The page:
Developer interest in Coliseum and Downtown persists despite claims
Jeremy M. Lazarus | 2/28/2020, 6 a.m.
Developer interest in the vacant Richmond Coliseum and Downtown real estate near it appears to be alive and well.
Evidence of that interest continues to flow in, undermining previous claims that Richmond City Council’s Feb. 10 decision to kill the $1.5 billion Richmond Coliseum replacement plan and associated development would prevent anything from happening.
In recent weeks, reports have emerged that three new hotels are in the planning stage or are already underway on Main Street, Franklin Street and Duval Street in and around the city’s center.
Meanwhile, additional apartment construction is planned or moving forward in other parts of Downtown or on the fringe, including plans for replacing a gas station at Lombardy and Broad streets with a 12-story apartment building. That project was approved by City Council on a 7-2 vote Monday night. Even more telling, one ambitious company, Washington, D.C.-based Douglas Development, has submitted a proposal to buy the Coliseum and other nearby city property for $15 million.
In a Feb. 18 letter, the company, a major player in the nation’s capital and in Richmond’s Downtown, promised to renovate and reopen the Richmond Coliseum and undertake other development on 14 acres of city property in and around the arena. While Mayor Levar M. Stoney’s administration on Feb. 20 brushed off the proposal as inadequate, the solicitation unquestionably was a wake-up call to City Hall and City Council that other developers are interested in that property.
The council rejected the $1.5 billion plan launched by Dominion Energy’s top executive, Thomas F. “Tom” Farrell II, and backed by Mayor Stoney that would have replaced the Coliseum and created new offices, hotels, apartments and restaurants in Downtown. Officials claimed rejecting the plan by the Navy Hill District Corp. would be a development killer.
Council Vice President Chris A. Hilbert, 3rd District, said the Douglas Development proposal shows that the city’s underused property in the Coliseum area is in demand and “that we need to get moving on this.”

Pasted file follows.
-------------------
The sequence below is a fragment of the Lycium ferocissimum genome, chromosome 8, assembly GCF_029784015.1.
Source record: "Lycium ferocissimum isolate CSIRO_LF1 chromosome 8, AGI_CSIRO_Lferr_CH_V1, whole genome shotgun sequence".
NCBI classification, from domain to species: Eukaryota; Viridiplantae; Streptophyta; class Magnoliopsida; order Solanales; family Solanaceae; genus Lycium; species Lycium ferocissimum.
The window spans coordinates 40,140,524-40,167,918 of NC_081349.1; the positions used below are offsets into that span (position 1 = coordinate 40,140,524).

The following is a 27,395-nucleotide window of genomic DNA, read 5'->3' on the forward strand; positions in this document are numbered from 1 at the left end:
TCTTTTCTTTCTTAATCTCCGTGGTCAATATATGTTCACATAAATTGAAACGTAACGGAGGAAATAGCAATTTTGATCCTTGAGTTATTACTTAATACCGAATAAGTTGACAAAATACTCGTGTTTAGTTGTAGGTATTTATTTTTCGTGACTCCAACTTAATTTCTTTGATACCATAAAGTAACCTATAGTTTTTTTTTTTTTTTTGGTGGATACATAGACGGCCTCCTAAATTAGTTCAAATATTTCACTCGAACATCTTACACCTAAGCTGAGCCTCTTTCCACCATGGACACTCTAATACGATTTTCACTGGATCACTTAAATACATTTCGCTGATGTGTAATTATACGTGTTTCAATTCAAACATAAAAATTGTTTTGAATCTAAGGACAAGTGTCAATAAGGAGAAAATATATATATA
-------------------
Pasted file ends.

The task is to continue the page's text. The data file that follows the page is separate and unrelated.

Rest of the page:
Near the end of Monday’s council meeting, Council President Cynthia I. Newbille sought to do just that, based on a resolution council also passed Feb. 10 laying out a path forward. That path includes creation of a plan for the public property that city residents could participate in developing and getting the city to appraise the property and develop an assessment of the infrastructure needs.
Any action to dispose of the Coliseum and other properties would remain on hold until such steps are accomplished, according to the resolution. Just as importantly, before any development could advance, the council would need to vote to list the property as surplus and available, which has not yet happened.
After council discussion, Dr. Newbille called on the council’s staff and the administration to develop by March 9 a tentative timeline for moving ahead.
Whether this effort will gain momentum is uncertain. Some council members already have expressed concerns.
Councilwoman Ellen F. Robertson, 6th District, indicated that a rush to focus planning resources on the Coliseum area could undermine efforts to get small plans accomplished for other parts of the city that previously were requested and remain undone.
Councilwoman Stephanie A. Lynch, 5th District, also wants the council to first take public soundings to determine if residents “want Richmond to be an arena city” before any plans are crafted.
And it is uncertain whether the administration or the council will have the time to move quickly on a fresh start.
The council is expected to be tied up through early May reviewing Mayor Stoney’s spending plan that is to be delivered on Friday, March 6. Separately, the city’s planning arm is busy trying to complete work and deliver by September for council consideration a new master plan to guide city development in the coming decades.
And, finally, campaign season is expected to be in full swing within a few months for the mayor and City Council members seeking re-election. With challengers beginning to emerge, the time to focus on the Coliseum area development is likely to be in short supply.